[Haskell-cafe] Comments from OCaml Hacker Brian Hurt
p.f.moore at gmail.com
Fri Jan 16 05:39:20 EST 2009
2009/1/15 Derek Elkins <derek.a.elkins at gmail.com>:
> On Thu, 2009-01-15 at 18:27 +0000, Lennart Augustsson wrote:
>> On Thu, Jan 15, 2009 at 6:04 PM, Paul Moore <p.f.moore at gmail.com> wrote:
>> > Mathematical precision isn't appropriate in all disciplines.
>> That's very true. But programming is one where mathematical precision
>> is needed, even if you want to call it something else.
> Actually programming requires -far more- precision than mathematics ever
> has. The standards of "formal" and "precise" that mathematicians use
> are a joke to computer scientists and programmers. Communication is
> also more important or at least more center stage in mathematics than
> programming. Mathematical proofs are solely about communicating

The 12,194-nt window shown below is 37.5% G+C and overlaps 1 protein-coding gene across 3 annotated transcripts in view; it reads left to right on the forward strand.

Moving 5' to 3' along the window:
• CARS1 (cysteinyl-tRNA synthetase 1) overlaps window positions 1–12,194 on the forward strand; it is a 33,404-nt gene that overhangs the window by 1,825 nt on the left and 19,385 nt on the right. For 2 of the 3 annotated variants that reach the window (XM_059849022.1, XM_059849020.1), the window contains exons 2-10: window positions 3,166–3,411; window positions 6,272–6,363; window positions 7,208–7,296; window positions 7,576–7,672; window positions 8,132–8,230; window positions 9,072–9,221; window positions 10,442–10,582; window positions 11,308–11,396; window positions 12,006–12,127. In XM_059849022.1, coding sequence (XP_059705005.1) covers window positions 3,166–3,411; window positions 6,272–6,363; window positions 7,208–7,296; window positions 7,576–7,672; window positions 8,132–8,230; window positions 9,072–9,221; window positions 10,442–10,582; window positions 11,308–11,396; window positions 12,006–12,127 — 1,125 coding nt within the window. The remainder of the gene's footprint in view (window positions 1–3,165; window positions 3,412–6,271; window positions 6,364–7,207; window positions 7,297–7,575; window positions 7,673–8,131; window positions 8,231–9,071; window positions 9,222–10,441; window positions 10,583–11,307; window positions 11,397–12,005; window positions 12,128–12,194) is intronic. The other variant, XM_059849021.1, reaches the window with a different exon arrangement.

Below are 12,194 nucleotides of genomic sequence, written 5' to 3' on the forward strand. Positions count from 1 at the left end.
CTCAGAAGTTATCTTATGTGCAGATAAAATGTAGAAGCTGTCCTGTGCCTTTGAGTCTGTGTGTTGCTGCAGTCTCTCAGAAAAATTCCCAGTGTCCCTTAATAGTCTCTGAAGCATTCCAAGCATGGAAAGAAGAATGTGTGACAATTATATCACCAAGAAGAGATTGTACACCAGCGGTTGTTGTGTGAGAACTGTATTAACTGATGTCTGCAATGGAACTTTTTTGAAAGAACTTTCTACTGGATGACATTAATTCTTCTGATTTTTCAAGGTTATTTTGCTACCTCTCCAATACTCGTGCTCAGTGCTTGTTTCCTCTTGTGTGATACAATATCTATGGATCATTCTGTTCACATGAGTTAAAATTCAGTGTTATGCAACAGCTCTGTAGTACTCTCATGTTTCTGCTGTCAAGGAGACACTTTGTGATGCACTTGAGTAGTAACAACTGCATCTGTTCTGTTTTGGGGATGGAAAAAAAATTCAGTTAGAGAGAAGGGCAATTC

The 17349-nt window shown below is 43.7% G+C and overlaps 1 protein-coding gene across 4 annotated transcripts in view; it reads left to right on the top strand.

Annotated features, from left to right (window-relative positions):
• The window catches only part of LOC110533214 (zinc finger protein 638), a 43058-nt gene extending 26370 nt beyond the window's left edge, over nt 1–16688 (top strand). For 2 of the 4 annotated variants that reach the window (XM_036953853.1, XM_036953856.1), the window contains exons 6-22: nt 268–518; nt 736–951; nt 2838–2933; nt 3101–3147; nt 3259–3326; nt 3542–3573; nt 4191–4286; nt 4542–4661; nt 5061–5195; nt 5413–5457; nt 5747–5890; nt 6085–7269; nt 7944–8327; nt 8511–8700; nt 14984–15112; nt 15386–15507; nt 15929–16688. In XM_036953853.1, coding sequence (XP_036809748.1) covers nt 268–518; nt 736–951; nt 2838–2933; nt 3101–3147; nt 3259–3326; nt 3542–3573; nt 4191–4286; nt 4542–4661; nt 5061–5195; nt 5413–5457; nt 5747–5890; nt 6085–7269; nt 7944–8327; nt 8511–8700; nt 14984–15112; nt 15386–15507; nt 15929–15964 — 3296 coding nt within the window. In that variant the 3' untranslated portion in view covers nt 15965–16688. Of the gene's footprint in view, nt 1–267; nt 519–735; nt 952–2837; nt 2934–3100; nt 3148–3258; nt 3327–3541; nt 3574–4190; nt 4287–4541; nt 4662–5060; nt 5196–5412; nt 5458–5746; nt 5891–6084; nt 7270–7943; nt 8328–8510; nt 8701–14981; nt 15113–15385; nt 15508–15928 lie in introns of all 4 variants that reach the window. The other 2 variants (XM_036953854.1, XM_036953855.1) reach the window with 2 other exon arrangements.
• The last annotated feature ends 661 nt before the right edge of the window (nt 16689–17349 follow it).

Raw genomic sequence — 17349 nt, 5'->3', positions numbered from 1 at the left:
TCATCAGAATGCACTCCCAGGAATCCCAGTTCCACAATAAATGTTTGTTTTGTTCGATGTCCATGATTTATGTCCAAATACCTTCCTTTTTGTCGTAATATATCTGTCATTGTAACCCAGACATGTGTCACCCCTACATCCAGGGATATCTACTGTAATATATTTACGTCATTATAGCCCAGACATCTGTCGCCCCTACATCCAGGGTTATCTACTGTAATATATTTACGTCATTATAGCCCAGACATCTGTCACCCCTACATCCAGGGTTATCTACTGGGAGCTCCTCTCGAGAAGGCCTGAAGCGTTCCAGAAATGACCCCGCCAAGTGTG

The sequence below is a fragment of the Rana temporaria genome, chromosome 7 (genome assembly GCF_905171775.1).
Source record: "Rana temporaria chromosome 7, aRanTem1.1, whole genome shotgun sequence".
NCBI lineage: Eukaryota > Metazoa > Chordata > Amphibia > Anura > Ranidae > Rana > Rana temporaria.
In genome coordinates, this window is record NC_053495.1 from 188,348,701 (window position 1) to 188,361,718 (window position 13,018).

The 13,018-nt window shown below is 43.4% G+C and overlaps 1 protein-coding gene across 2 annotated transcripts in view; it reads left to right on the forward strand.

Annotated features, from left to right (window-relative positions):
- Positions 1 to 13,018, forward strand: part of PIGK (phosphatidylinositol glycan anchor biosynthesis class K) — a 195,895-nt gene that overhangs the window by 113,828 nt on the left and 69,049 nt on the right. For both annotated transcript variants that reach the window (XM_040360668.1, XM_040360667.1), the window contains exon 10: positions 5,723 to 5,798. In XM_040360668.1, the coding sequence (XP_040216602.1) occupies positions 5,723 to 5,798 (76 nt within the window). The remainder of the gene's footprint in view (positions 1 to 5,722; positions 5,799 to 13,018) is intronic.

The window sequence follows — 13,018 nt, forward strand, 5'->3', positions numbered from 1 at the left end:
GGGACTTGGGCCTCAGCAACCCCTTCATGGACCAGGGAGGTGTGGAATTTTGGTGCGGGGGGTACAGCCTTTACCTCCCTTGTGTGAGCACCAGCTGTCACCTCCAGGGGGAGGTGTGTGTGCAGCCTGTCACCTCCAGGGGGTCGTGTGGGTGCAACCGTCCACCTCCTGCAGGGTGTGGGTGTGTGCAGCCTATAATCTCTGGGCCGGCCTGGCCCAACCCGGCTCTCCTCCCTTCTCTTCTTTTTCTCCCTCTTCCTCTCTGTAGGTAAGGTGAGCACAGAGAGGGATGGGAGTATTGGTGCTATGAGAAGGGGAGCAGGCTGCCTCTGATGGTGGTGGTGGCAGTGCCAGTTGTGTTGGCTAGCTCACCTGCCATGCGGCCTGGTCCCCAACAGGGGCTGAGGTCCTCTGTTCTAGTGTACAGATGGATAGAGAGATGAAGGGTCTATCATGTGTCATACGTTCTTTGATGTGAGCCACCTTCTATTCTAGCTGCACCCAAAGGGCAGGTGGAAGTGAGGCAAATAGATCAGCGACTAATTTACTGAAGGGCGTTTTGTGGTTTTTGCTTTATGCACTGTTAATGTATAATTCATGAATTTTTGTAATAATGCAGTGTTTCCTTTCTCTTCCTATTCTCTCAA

> understanding and are not required to execute on a machine.
Hmm. I could argue that coding *terminology* and words used for
human-to-human *discussion* of programs can afford to be far *less*
precise, simply because the ultimate precision is always available in
terms of actual executable code (which offers no scope for
misunderstanding - it's a concrete, executable object, with precise
semantics defined by the implementation).
Mathematical terminology has to be much stricter, because there's no
fallback of "use the source".
That's not to say that I disagree entirely, but it's not as
black-and-white as this discussion makes it seem.
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